By Maureen Salamon
WEDNESDAY, March 4, 2015 (HealthDay News) -- People who are fit in their 40s seem to retain more brain volume two decades later and also perform better on decision-making tests, new research suggests.
The analysis of more than 1,200 participants who were tracked for more than 20 years showed that those with lower fitness levels at midlife had smaller brain volumes in their 60s -- a sign of accelerated brain aging.
"I think many people will be surprised to learn that their fitness levels at midlife may impact brain health as they move into older adulthood," said study author Nicole Spartano, a postdoctoral fellow at Boston University School of Medicine. "We were not surprised by these findings because there is growing evidence that many behaviors and risk factors in middle age may have consequences to brain health in later life."
Spartano was scheduled to present her research March 4 at an American Heart Association meeting in Baltimore. Studies presented at scientific conferences typically have not been published or peer-reviewed, and results are considered preliminary.
For the study, just over 1,270 people underwent exercise treadmill testing in the 1970s, when their average age was 41. In their 60s, the participants underwent MRI brain scans and mental performance tests.
Those at midlife who had experienced a greater increase in heart rate or diastolic blood pressure after a few minutes of low-intensity exercise on a treadmill -- signs of lower fitness levels -- had smaller brain volumes later in life, Spartano and her colleagues found. Higher heart rate and blood pressure during exercise are indications of lower overall fitness levels and can also damage small blood vessels in the brain, the study authors explained.
Similarly, those with larger increases in blood pressure levels during low-intensity exercise performed worse on a mental ("cognition") test of decision-making ability in their 60s, the study found.
Every 7.1 mm Hg rise in diastolic blood pressure (the bottom number in a reading) and additional 8.3 beats per minute in heart rate over participants' resting levels were equated with an additional half-year of brain aging, Spartano said.
"In elderly individuals, improvements in fitness have been shown to prevent brain aging over the short-term," said Spartano. "But it has not been clear whether fitness throughout adulthood has an impact on brain aging. In particular, it has not been clear how longstanding (or short-lived) an impact midlife fitness might have on late-life cognition."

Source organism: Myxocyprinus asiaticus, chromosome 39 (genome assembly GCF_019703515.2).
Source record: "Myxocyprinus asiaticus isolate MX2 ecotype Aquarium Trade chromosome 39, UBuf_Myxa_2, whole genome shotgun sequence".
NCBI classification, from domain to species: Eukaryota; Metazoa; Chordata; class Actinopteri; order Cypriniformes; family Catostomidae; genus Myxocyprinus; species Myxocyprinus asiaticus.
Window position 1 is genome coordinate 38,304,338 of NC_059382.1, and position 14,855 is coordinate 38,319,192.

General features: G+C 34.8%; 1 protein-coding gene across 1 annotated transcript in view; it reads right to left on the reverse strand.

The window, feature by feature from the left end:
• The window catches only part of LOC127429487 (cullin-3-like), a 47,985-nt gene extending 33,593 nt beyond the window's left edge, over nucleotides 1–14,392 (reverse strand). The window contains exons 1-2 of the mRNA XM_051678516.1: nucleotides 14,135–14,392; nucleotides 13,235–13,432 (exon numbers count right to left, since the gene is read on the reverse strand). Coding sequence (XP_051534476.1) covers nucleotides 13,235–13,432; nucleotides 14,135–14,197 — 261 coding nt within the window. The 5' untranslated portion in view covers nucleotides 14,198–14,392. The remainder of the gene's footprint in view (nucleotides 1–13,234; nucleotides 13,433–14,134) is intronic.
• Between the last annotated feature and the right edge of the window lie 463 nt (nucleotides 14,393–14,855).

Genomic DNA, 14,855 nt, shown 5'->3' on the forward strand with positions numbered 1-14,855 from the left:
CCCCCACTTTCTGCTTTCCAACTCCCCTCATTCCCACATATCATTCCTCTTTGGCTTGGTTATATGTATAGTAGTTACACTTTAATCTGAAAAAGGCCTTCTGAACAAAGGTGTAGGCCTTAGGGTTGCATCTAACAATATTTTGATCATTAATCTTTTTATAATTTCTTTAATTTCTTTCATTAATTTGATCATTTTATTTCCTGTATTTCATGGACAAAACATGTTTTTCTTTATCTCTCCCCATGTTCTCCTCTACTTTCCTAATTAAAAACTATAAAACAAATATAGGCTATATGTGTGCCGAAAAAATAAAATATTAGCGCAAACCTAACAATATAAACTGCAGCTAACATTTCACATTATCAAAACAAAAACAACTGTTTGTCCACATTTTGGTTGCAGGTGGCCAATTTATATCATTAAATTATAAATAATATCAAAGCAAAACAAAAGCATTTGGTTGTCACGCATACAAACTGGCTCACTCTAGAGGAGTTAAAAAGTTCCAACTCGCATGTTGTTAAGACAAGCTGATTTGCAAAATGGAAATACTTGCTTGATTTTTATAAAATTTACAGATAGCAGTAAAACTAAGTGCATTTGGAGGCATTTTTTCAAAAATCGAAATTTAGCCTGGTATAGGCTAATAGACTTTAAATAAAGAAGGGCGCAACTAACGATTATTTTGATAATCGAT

Dr. Joseph Masdeu, director of neuroimaging and the Nantz National Alzheimer Center at Houston Methodist Neurological Institute in Texas, praised the study's design, because data was collected over decades and not subject to misreporting of personal fitness levels.
He and Spartano agreed that factors other than fitness may have influenced the findings, and that those with better diets and other lifestyle habits may also be more likely to experience better brain health at older ages.
"This study cannot prove causality, because it's possible that people with brain changes making them more likely to get Alzheimer's are going to be less prone to exercising," Masdeu said. "You cannot prove that exercise is what did it."
Spartano said she could not recommend an optimal level of fitness to achieve better brain aging based on the study results. But, people should strive for exercise "that will get the heart pumping every day," Masdeu suggested.
"It's hard to give a quantified amount of exercise," he acknowledged. "We are not telling people to run marathons. It's a good idea to do some aerobic exercise that gets the heart pumping, such as half an hour of walking every day, or going up several flights of stairs."
Since study participants are still being tracked for health outcomes, Spartano said it will be interesting to see in another decade how many develop dementia, and whether the dementia rates could be tied to fitness levels at midlife.